Paying people to take COVID vaccine worked well, study finds

Paying people to take COVID vaccine worked well, study finds
Regression-estimated effects of informing US residents about state vaccination incentive programs on further COVID-19 vaccination, other health behaviors, morals and civic responsibility, and perceived safety, efficacy and trust. The figure is based on experimental data from a general population sample of US residents in 12 states that introduced incentive programs for COVID-19 vaccination. The figure shows regression-estimated effects of the incentives condition (informing participants about the existence of incentive programs in their state) relative to the control condition, as pre-registered. All regressions use controls consisting of gender, age, education, employment status, income and state of residence in 2021 (see Extended Data Fig. 3 for results without controls). The blue dots indicate the estimated impact in standard deviations on the respective variables; all outcomes are defined as pre-registered. Error bars represent 95% confidence intervals (two-sided CI: mean ± 1.96 s.e.) from OLS regressions with heteroscedasticity-robust standard errors. The dashed gray lines indicate the threshold for small effect sizes of 0.2 standard deviations (Cohen’s d). The sample sizes for the control and incentives conditions are n incentives = 1,521 and n control = 1,541. Credit: Nature (2023). DOI: 10.1038/s41586-022-05512-4

A study finds that paying people to take a first dose of a COVID-19 vaccine didn’t lower the likelihood of seeking the second or third dose or of other positive health behaviors and didn’t erode morals, sense of civic duty, or feelings of self-determination.

The study, led by Swiss and Swedish researchers, was published yesterday in Nature. The researchers note that, while to encourage healthy and often generate initial behavioral change, critics say that they can corrode prosocial motivations, lead to moral decay, and increase feelings of coercion, reducing the likelihood of practicing healthy behaviors without a payment.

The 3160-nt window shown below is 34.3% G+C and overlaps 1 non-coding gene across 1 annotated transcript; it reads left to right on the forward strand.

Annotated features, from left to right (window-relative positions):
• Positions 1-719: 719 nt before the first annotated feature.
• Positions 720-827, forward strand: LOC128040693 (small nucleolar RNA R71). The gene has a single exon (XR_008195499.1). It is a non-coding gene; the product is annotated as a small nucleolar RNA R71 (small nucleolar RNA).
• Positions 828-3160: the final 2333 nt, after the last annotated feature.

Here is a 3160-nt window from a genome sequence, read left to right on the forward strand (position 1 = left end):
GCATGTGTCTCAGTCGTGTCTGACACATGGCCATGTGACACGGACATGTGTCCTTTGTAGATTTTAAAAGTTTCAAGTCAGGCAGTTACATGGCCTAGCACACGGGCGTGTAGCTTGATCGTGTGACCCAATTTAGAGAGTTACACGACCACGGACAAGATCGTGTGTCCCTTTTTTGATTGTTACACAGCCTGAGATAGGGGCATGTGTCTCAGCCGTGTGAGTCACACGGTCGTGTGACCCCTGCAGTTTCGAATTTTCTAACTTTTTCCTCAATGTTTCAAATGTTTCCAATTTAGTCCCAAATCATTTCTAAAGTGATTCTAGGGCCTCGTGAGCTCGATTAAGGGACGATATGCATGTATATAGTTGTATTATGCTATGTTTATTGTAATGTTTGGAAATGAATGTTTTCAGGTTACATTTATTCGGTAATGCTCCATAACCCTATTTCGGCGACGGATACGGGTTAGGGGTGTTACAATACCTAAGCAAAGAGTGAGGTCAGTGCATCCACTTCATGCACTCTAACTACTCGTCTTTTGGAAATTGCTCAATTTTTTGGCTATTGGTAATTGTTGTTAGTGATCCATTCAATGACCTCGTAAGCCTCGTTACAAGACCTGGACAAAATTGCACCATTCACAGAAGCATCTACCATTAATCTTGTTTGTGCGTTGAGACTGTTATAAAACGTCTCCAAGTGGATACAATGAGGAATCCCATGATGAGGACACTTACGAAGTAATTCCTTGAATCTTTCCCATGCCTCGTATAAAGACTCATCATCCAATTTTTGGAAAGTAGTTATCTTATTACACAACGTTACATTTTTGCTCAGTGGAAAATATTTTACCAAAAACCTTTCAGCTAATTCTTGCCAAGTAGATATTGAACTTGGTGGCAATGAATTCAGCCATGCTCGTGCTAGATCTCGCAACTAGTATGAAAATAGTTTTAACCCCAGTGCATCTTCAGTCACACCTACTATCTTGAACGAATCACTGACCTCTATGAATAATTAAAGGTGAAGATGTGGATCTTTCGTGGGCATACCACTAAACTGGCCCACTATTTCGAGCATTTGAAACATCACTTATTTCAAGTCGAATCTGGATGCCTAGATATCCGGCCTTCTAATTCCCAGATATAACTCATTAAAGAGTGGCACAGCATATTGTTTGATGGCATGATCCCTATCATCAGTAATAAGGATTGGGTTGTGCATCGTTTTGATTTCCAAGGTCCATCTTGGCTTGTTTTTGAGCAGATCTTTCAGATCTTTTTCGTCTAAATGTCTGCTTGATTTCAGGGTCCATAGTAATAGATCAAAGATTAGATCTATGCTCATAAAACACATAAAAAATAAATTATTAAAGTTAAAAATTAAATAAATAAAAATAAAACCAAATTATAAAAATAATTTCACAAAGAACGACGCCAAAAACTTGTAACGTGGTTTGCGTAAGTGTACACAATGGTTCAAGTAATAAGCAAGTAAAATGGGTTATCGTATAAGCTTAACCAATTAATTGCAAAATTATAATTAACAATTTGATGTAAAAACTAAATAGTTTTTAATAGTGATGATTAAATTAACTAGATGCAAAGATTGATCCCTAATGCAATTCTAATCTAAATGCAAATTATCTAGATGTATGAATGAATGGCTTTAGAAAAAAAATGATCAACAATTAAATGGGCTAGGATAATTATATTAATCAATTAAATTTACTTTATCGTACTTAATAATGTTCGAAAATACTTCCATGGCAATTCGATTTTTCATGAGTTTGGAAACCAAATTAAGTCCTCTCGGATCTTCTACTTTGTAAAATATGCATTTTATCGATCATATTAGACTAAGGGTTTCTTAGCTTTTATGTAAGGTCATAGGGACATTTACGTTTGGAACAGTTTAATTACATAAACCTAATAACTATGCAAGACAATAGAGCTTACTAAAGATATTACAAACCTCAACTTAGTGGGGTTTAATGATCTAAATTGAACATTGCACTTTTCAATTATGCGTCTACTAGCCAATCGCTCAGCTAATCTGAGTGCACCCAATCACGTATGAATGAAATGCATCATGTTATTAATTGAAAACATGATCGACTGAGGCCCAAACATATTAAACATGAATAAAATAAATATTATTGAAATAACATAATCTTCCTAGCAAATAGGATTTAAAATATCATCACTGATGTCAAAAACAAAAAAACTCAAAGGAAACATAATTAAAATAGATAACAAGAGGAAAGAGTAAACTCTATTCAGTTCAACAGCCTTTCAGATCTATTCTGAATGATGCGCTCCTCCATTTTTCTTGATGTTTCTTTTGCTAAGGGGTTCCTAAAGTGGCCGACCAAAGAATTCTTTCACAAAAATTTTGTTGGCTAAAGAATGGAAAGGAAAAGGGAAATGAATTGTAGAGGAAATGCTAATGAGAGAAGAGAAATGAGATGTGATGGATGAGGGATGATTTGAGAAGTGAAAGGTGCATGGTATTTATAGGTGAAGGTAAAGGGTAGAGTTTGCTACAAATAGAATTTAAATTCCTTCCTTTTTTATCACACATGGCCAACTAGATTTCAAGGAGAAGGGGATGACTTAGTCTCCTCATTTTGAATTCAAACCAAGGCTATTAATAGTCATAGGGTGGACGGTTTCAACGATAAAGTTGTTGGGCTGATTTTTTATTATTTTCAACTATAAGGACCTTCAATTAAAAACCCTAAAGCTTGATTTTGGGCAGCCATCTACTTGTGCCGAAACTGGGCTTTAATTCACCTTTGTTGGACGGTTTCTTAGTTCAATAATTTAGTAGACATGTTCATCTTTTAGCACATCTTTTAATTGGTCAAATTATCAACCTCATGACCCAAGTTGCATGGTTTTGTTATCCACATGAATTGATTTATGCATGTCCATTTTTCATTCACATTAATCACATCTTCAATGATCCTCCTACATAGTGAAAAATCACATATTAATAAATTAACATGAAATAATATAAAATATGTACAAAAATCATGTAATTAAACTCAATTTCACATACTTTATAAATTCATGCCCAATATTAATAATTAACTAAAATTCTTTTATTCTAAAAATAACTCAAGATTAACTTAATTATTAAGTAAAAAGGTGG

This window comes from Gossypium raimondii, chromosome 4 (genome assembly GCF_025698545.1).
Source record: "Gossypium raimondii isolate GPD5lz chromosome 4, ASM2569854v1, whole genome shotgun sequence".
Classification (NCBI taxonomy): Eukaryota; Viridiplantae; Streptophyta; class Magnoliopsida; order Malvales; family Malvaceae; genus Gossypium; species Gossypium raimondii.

The team offered 1,131 Swedish participants in a previous randomized, controlled trial (RCT) 200 Swedish krona (SEK), or roughly $24 US, to receive a first COVID-19 vaccine dose within 30 days. That group was compared with 3,888 matched participants not offered the incentive.

Just as likely to seek subsequent doses

The researchers combined the RCT data with vaccination records on second-dose uptake and from January (first dose uptake) and June 2022 (third dose). A total of 726 participants in the financial incentive group and 2,512 controls responded to the first survey, and 606 and 2,100, respectively, completed the second.

The payment boosted uptake by four percentage points 30 days after the trial ended. Uptake remained elevated for at least three months.

The authors identified no negative effects of financial incentives on subsequent planned or actual COVID-19 vaccine uptake or timing, morals, sense of civic duty, trust in vaccination providers or in the safety and effectiveness of vaccines, attitudes toward financial incentives, or feelings of self-determination or coercion.

Nor was there evidence that incentives received in the previous five months for behaviors such as flu shot uptake or had any negative effects on the decision to receive the COVID-19 vaccine. “Our findings inform not only the on financial incentives for behavior change but also who consider using financial incentives to change behavior,” they wrote.

More information:
Florian H. Schneider et al, Financial incentives for vaccination do not have negative unintended consequences, Nature (2023). DOI: 10.1038/s41586-022-05512-4

Paying people to take COVID vaccine worked well, study finds (2023, January 13)
retrieved 15 January 2023

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